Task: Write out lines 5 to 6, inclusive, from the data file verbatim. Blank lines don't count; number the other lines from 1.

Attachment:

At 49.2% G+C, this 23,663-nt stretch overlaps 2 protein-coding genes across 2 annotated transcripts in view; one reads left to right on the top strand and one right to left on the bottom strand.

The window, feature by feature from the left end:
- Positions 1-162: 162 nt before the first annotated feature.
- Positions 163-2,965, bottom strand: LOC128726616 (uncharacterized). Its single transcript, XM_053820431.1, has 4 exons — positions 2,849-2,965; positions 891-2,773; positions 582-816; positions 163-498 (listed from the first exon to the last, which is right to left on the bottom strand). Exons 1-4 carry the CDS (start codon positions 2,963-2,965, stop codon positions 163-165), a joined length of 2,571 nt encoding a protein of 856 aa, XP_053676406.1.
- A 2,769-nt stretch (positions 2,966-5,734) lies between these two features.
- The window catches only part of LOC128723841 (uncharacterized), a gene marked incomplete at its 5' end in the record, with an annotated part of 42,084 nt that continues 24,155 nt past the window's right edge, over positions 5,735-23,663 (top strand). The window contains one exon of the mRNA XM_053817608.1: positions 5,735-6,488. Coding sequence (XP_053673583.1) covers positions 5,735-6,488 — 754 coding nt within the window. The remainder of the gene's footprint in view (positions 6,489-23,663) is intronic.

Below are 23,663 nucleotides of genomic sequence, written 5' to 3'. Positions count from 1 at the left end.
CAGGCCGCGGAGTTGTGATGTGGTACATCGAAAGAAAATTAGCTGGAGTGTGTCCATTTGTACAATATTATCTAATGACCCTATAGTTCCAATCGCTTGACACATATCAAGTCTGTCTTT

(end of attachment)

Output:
- A 2,769-nt stretch (positions 2,966-5,734) lies between these two features.
- The window catches only part of LOC128723841 (uncharacterized), a gene marked incomplete at its 5' end in the record, with an annotated part of 42,084 nt that continues 24,155 nt past the window's right edge, over positions 5,735-23,663 (top strand). The window contains one exon of the mRNA XM_053817608.1: positions 5,735-6,488. Coding sequence (XP_053673583.1) covers positions 5,735-6,488 — 754 coding nt within the window. The remainder of the gene's footprint in view (positions 6,489-23,663) is intronic.